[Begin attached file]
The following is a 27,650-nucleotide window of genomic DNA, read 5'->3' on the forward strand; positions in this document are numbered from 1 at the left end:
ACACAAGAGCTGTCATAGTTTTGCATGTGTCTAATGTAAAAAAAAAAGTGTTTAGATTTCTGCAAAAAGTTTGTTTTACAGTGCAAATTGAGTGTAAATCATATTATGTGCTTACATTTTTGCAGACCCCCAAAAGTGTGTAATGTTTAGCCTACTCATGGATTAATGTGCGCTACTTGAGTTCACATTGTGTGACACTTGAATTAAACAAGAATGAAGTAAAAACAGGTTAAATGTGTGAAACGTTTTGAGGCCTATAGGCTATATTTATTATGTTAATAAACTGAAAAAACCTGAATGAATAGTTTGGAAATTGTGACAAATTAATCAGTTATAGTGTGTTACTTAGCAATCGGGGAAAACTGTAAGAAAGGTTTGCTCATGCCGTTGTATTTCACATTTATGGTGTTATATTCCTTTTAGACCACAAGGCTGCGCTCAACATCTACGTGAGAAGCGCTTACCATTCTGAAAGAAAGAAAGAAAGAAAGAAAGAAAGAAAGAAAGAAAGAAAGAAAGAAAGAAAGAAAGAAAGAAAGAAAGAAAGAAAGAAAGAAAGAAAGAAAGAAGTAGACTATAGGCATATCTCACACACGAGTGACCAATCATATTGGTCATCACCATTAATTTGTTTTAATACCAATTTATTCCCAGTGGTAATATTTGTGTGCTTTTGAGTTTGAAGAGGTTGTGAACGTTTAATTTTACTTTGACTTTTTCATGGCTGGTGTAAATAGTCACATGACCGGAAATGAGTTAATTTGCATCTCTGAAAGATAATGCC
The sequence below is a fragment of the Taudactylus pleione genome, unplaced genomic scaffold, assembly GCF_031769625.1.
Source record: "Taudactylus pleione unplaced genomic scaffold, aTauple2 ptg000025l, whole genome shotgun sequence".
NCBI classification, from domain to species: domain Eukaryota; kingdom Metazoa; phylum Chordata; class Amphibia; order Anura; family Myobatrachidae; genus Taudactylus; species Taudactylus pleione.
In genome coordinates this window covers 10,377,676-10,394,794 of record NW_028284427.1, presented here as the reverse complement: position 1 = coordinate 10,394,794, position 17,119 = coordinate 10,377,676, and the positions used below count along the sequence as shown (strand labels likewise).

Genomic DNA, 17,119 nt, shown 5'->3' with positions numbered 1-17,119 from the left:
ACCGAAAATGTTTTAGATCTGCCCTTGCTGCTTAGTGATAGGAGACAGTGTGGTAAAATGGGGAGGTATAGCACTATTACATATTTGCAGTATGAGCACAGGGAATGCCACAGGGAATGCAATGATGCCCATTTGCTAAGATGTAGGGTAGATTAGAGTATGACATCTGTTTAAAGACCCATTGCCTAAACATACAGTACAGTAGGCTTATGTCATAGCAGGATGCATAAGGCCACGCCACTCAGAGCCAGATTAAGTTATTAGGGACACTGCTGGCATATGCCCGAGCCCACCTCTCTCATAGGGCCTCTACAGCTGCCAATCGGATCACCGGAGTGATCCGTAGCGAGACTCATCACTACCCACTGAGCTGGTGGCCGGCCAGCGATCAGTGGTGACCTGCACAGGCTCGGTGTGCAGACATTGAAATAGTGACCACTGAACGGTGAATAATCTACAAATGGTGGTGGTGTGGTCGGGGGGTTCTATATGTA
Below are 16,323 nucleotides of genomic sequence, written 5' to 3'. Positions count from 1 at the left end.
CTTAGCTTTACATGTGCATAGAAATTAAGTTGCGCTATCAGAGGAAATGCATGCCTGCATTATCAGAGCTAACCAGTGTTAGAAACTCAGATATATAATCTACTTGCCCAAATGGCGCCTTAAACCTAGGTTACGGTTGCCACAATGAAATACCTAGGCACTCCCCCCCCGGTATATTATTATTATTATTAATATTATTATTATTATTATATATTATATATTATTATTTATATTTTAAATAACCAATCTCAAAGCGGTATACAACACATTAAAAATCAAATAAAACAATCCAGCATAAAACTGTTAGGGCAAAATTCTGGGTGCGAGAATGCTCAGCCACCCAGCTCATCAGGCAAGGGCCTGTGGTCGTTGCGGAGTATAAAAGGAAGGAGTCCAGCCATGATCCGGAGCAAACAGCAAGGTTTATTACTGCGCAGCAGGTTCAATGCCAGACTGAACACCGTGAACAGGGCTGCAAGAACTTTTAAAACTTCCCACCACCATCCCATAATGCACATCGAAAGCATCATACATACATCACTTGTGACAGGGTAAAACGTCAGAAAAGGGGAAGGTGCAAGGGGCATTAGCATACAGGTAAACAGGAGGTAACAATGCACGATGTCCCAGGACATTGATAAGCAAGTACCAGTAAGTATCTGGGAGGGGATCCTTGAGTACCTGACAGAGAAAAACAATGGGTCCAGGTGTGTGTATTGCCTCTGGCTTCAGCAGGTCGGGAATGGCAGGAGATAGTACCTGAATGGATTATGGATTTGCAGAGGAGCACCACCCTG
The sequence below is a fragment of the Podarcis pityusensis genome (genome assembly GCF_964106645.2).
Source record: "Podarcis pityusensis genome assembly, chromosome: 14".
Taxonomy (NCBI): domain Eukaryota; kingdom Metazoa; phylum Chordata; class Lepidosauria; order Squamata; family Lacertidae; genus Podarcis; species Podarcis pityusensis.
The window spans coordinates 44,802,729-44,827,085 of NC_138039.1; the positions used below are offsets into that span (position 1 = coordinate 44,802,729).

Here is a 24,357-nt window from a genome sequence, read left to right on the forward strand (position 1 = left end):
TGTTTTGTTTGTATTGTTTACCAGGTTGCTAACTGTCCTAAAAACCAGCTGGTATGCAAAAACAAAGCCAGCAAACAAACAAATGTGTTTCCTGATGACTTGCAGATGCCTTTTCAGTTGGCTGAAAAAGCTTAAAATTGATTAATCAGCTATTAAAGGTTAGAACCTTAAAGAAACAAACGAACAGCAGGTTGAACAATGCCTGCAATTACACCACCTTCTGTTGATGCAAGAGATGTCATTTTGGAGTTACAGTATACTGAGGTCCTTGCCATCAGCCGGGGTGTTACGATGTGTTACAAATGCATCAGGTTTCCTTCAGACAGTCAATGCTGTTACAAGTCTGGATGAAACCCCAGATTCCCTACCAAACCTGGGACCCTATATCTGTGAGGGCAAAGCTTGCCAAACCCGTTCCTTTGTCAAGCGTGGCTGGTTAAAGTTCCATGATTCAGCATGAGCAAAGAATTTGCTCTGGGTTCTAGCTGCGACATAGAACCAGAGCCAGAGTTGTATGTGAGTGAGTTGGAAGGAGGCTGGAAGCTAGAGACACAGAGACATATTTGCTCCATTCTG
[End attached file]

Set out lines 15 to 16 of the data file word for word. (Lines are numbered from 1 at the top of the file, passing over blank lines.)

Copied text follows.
Here is a 24,357-nt window from a genome sequence, read left to right on the forward strand (position 1 = left end):
TGTTTTGTTTGTATTGTTTACCAGGTTGCTAACTGTCCTAAAAACCAGCTGGTATGCAAAAACAAAGCCAGCAAACAAACAAATGTGTTTCCTGATGACTTGCAGATGCCTTTTCAGTTGGCTGAAAAAGCTTAAAATTGATTAATCAGCTATTAAAGGTTAGAACCTTAAAGAAACAAACGAACAGCAGGTTGAACAATGCCTGCAATTACACCACCTTCTGTTGATGCAAGAGATGTCATTTTGGAGTTACAGTATACTGAGGTCCTTGCCATCAGCCGGGGTGTTACGATGTGTTACAAATGCATCAGGTTTCCTTCAGACAGTCAATGCTGTTACAAGTCTGGATGAAACCCCAGATTCCCTACCAAACCTGGGACCCTATATCTGTGAGGGCAAAGCTTGCCAAACCCGTTCCTTTGTCAAGCGTGGCTGGTTAAAGTTCCATGATTCAGCATGAGCAAAGAATTTGCTCTGGGTTCTAGCTGCGACATAGAACCAGAGCCAGAGTTGTATGTGAGTGAGTTGGAAGGAGGCTGGAAGCTAGAGACACAGAGACATATTTGCTCCATTCTG